Donald Trump recently said, "I'm gonna open up our libel laws, so when they write purposely negative and horrible, false articles, we can sue them and win lots of money." The specific media outlets he mentioned were The New York Times and The Washington Post.
The first thing to understand is that under the landmark Supreme Court case of New York Times vs. Sullivan, it was determined that news organizations could be found liable when they deliberately publish false information. The specific standard is "actual malice." So if Mr. Trump wants to address media organizations that "write purposely negative and horrible, false articles" then the law is already established as to his rights to do that.
But we all know that Mr. Trump isn't interested in legalities in this case. He is clearly just trying to intimidate news organizations and bully them in providing more positive coverage of him and his candidacy for President. He should pick a different target. Newspapers have dealt with more intimidating figures than Mr. Trump.
Newspapers, actually, have a long, long history of responsibly speaking truth in the face of great power. One could think of Watergate or the Oscar-nominated movie "Spotlight" for some better-known examples. Throughout history, those in power have complained about newspaper reporting when it didn't meet their agenda and the number of instances where the reporting has been found to be on target has vastly out-weighed any circumstances where it wasn't. The fact is that our society relies upon the newspaper industry to be a consistent, challenging voice to the wealthy and powerful -- and newspapers have a long history of carrying out that mandate with care and a deep sense of responsibility.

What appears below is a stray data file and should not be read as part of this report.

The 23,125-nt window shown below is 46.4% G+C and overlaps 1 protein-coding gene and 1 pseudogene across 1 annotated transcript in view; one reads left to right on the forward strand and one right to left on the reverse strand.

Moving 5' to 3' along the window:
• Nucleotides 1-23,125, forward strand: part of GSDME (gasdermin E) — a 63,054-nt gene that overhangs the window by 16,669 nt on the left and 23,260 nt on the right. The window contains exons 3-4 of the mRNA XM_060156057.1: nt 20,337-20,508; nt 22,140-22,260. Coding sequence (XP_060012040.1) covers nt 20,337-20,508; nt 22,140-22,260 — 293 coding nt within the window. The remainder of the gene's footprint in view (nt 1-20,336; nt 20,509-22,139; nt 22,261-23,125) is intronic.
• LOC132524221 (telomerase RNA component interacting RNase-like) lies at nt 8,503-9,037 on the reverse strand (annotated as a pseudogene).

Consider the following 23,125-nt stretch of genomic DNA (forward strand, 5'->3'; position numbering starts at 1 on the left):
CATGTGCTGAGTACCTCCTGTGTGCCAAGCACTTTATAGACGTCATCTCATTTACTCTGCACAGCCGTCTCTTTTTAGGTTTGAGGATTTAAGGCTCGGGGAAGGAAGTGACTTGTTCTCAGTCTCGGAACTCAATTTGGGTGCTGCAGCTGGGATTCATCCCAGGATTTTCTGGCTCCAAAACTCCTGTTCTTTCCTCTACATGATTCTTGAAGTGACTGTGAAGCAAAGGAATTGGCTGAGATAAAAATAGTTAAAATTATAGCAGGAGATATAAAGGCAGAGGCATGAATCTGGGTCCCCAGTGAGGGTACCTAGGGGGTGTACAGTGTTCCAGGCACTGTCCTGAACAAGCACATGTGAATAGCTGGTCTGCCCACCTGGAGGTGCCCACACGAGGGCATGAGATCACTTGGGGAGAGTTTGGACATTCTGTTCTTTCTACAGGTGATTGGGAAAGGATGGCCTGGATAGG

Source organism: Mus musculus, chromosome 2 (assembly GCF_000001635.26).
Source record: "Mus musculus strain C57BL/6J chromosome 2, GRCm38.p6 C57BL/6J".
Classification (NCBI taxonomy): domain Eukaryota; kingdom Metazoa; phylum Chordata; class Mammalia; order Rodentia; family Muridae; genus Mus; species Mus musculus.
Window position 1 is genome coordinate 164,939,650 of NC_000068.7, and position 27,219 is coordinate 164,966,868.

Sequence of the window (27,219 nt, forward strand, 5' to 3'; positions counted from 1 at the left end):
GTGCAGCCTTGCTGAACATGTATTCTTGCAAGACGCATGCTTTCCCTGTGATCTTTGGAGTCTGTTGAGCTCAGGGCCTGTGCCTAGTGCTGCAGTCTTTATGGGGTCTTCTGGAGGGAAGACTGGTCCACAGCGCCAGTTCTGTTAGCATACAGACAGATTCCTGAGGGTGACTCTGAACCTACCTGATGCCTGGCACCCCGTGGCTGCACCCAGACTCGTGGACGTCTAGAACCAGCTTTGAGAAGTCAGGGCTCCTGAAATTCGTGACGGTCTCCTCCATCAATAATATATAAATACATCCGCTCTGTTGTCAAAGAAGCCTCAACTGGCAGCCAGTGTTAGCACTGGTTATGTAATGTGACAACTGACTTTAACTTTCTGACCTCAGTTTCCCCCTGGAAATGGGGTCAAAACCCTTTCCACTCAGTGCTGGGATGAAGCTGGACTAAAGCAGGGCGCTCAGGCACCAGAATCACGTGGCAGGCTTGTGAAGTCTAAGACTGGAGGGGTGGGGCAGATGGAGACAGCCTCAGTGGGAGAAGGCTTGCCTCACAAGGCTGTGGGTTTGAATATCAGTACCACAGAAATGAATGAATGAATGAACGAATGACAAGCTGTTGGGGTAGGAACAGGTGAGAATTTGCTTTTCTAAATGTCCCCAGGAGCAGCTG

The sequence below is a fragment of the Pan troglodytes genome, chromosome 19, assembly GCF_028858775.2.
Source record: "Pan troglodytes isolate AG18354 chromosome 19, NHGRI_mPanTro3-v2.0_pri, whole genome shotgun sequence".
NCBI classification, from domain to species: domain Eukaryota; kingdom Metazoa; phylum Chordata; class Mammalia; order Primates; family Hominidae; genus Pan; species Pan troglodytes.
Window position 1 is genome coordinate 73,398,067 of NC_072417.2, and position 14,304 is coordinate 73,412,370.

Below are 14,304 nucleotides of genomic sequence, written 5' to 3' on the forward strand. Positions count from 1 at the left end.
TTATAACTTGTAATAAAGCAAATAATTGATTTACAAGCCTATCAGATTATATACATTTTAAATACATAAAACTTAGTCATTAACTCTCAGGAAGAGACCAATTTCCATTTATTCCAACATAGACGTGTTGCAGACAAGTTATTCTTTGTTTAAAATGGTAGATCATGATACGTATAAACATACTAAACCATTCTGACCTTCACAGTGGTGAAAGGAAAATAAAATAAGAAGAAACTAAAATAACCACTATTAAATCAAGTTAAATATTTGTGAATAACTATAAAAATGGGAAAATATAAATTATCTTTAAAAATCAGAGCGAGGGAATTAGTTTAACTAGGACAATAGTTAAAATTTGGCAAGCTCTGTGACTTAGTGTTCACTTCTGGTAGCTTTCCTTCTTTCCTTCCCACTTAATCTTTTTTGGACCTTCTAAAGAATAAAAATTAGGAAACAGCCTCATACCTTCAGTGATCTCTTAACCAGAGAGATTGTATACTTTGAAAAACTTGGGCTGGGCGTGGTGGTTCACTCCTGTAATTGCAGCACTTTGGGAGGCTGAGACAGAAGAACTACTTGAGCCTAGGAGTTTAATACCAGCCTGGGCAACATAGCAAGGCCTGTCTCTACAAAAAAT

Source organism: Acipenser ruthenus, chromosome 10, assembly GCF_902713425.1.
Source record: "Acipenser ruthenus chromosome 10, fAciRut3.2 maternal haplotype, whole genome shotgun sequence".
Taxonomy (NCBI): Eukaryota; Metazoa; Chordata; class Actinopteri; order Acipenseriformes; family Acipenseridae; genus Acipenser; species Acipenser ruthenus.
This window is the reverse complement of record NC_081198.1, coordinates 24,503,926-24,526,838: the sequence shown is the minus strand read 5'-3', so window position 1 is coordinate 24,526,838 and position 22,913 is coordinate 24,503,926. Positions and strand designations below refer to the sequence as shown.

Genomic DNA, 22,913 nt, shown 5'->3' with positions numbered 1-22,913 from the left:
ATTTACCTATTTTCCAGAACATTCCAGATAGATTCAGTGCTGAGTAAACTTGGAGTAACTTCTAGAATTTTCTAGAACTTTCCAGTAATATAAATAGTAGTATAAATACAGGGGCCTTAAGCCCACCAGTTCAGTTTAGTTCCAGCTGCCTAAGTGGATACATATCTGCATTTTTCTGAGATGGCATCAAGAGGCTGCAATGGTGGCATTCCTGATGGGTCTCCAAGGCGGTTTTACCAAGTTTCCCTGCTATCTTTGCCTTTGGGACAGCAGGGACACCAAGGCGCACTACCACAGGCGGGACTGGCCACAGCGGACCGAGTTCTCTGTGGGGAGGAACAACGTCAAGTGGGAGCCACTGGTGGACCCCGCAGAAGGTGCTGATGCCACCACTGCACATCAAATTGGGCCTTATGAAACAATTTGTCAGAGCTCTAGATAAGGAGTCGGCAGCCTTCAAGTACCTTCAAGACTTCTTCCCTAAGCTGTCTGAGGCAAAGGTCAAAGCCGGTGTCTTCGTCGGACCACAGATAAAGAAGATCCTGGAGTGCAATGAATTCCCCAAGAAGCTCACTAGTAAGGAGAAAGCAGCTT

Newspapers have successfully stood-up to sitting presidents, vast religious organizations, governors, mayors and immensely powerful corporations, among many others. If Mr. Trump wants to try to bully news organizations into providing reporting that he likes, then he will have to do a whole lot better than making weak, misguided promises about changes to a law that aren't needed in the first place.